# Galvanic separation between a microcontroller and a motor driver

Is it possible to achieve galvanic separation between a microcontroller and this driver . It's a dual full bridge driver and I'm going to parallel it's outputs (consequently the inputs and the sense pins) for higher current output (Figure 7 in the datasheet) to drive a DC motor and sense it's current. Is there a simpler solution without using this driver? A H-bridge made of MOSFETs seems to me to be a higher part count and complicated solution.

• m.Alin, no time for an answer, but look into optocouplers, they are the simple and standard solution for isolation with control. – Kortuk Aug 10 '11 at 15:08
• @Kortuk yes, my first thought was optocouplers for the 2 input pins. But what about the driver's sense pin, which I have to measure it with a microcontroller's ADC? Doesn't the driver requires to have the same GND as the microcontroller for the sense pin to work? – m.Alin Aug 10 '11 at 15:16
• You can get an optocoupler that is an LED that injects carriers into a transistor, this means any current on the LED is amplified on the output. Even the LED to a photodiode will exhibit this. With this and a limit resistor you can tell from the other side how much current/voltage is being pushed by the other side and sense the feedback. With a bit of work and a multimeter you can do the calibration yourself if needed. If I have time later I will write an answer. To anyone else whom would like to first, please take anything from what I have written with my full consent. – Kortuk Aug 10 '11 at 15:27
• @Kortuk, you should promote your comment to an answer. – user3045 Aug 10 '11 at 15:56
• @kurtnelle, read the rest of my comment. If I get a chance later I will write an answer. If someone else would like to write an answer previous to me getting to it which might take a day or two please write and answer and feel free to use anything I have written. In its current form my comment is below my quality standards of an answer. I would need to make a few schematics, get links to other sources of information and format the answer better. Right now it is just someone trying to help out a mate with a technical problem while other write more thorough answers to teach the user. – Kortuk Aug 10 '11 at 16:06

For the inputs any common optocoupler should do, like a CNY17. If you want to control the motors with HF PWM the 6N135 may be a better choice; it's faster.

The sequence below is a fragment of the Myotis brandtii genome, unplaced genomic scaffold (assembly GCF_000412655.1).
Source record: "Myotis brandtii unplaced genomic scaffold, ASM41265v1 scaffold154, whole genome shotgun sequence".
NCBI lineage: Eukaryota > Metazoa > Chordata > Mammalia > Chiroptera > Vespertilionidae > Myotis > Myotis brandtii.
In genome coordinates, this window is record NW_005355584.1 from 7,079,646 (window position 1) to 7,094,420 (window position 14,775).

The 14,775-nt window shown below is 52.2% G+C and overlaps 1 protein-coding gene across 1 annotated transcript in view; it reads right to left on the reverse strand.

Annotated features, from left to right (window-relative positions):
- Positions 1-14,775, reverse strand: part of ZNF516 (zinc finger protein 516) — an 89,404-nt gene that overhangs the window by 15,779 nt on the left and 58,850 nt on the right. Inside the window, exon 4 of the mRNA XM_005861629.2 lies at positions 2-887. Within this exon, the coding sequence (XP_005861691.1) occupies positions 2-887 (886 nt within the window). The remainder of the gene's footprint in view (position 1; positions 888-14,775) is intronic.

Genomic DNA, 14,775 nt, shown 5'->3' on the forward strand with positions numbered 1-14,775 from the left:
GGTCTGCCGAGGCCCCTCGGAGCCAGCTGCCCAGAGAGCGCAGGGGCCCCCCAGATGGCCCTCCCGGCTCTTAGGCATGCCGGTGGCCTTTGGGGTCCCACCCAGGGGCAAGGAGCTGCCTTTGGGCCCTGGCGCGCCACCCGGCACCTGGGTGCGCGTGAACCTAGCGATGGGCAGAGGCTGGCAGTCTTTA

For the feedback you have an analog signal, so the CNY17 is no use here. There are linear optocouplers, however, like the IL300. The current transfer function is anything but linear, but thanks to a second photodiode to use in a feedback loop you get an excellent 0.01% servo linearity.

The power nets ($V_{CC}$ and $GND$) at the left are obviously different from those at the right.

Note: Servo linearity means that neither LED nor photo-diode need to have a linear characteristic (they don't), but that they can achieve this linearity by using them in a feedback system like the one shown in the schematic. The conditions for such linearity are good matching between photo-diodes and a good matching of the current transfer function between LED and either photo-diode.

• very slick circuit. It even compensates for the LED characteristics changing over time, although there would be some problem with the matching of the two photodiodes. You could use two of these such that Vout is fed back (through an LED/photodiode) to U1, which would eliminate that problem. – akohlsmith Aug 10 '11 at 16:29
• @Andrew - Given the 0.01% linearity it looks like they managed to solve the matching problem more than adequately. BTW, you can't get better servo linearity by adding other feedback paths without trimming; this matching level is achieved because both diodes are produced in the same process. – stevenvh Aug 10 '11 at 16:48
• @stevenvh What is servo linearity? – m.Alin Aug 10 '11 at 18:43
• @m.Alin - added a note on servo linearity in my answer. – stevenvh Aug 11 '11 at 4:54

Another technique sometimes used would be to put a microcontroller in the motor's galvanic domain, and isolate serial digital communication between that and the rest of the system - microcontrollers after all being dirt cheap. This lets you avoid having to do any isolation of analog signals - potentially you can close servo loops or whatever with the directly associated microcontroller and perhaps have a receive-only command channel (though if you need a reply channel, that's not hard).

A major downside however is that you then need isolated microcontroller test gear if you want to do in circuit debugging while maintaining isolation. At higher voltages, it could be a safety issue too.

It might also be worth looking more into the specific requirement driving the perceived need for galvanic isolation - Noise? Safety of users or equipment?